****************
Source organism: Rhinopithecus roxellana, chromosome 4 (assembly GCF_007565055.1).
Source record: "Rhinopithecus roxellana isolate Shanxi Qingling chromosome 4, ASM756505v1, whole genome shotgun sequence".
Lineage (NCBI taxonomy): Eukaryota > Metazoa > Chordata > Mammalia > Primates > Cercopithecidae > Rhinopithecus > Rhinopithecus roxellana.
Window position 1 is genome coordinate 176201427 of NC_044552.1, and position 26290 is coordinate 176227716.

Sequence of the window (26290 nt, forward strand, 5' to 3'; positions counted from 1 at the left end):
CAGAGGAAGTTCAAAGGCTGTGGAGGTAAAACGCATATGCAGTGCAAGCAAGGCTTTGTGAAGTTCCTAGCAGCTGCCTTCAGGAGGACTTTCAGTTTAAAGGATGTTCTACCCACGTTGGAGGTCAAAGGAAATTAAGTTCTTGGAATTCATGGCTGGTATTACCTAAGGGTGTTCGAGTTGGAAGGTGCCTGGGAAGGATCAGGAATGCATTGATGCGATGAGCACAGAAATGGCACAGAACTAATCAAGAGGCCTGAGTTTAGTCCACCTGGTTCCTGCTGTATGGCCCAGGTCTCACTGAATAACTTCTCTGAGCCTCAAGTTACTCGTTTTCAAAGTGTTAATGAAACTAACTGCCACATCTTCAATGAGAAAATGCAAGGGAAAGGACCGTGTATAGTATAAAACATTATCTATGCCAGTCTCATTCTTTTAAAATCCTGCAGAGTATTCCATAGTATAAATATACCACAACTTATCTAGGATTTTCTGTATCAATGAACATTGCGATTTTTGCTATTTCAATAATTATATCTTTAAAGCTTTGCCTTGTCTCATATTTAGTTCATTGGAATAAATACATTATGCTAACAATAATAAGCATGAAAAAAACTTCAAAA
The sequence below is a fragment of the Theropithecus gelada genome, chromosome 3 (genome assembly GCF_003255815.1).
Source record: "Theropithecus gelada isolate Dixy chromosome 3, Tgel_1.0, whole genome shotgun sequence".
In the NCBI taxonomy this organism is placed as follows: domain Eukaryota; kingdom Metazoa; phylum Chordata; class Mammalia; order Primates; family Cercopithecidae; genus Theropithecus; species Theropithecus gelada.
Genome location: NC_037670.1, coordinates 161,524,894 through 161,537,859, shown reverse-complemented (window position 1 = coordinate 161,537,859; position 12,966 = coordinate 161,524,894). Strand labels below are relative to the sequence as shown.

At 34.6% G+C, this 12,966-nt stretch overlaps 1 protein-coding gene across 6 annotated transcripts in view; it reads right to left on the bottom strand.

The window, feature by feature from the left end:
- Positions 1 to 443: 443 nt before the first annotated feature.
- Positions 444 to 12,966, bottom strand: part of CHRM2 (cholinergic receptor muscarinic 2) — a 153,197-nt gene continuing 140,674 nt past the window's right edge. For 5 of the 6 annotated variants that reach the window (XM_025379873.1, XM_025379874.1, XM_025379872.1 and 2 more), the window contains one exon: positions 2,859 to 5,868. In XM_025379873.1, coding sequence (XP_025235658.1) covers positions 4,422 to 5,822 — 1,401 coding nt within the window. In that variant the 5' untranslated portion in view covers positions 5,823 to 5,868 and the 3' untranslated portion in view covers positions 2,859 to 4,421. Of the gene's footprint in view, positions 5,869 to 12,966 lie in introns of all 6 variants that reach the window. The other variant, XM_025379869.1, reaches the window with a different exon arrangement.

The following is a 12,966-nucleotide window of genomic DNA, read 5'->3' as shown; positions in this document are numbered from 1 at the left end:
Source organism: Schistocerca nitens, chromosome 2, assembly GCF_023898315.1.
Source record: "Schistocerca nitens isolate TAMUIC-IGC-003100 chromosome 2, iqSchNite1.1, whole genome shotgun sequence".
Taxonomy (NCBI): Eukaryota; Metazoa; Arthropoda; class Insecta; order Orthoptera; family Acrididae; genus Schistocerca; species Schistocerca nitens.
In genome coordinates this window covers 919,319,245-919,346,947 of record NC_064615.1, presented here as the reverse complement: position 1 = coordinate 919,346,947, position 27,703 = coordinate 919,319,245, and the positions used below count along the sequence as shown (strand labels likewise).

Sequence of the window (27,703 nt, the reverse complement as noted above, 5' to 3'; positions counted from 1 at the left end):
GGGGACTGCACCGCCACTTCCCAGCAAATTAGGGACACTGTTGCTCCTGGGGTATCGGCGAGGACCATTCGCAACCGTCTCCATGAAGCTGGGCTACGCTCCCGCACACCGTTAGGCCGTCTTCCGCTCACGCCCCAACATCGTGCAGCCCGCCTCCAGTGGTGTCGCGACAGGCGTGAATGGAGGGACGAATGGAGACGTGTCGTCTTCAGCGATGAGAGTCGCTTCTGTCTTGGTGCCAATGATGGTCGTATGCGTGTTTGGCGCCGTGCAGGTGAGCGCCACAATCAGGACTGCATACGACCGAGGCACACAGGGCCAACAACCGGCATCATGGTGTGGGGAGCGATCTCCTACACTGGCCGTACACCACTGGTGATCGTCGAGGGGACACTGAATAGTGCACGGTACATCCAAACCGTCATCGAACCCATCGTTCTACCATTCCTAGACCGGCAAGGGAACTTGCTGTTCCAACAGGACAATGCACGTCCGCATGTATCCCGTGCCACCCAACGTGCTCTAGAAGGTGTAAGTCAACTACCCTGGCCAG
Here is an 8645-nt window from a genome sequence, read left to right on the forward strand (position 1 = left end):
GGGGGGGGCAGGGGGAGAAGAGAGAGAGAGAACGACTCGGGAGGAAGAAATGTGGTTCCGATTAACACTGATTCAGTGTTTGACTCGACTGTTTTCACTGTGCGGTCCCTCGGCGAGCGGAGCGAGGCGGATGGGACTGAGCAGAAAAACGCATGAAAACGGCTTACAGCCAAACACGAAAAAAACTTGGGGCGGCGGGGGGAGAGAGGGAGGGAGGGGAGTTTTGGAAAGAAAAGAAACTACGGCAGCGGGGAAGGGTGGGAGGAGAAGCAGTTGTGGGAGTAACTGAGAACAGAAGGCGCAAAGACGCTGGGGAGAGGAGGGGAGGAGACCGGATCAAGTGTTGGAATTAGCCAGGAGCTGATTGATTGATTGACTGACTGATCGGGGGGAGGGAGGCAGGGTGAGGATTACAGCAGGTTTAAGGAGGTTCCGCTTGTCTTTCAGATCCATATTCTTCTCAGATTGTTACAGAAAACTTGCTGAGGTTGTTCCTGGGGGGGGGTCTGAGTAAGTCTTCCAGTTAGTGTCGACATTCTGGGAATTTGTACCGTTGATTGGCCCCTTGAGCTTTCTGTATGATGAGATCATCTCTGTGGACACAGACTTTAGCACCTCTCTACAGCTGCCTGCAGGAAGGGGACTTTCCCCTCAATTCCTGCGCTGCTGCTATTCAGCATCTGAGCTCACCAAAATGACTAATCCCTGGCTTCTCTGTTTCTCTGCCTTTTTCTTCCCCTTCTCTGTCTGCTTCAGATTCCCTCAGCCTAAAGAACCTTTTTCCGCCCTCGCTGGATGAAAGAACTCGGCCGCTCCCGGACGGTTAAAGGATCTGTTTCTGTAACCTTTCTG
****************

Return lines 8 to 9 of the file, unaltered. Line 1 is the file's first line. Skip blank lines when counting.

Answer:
Source record: "Theropithecus gelada isolate Dixy chromosome 3, Tgel_1.0, whole genome shotgun sequence".
In the NCBI taxonomy this organism is placed as follows: domain Eukaryota; kingdom Metazoa; phylum Chordata; class Mammalia; order Primates; family Cercopithecidae; genus Theropithecus; species Theropithecus gelada.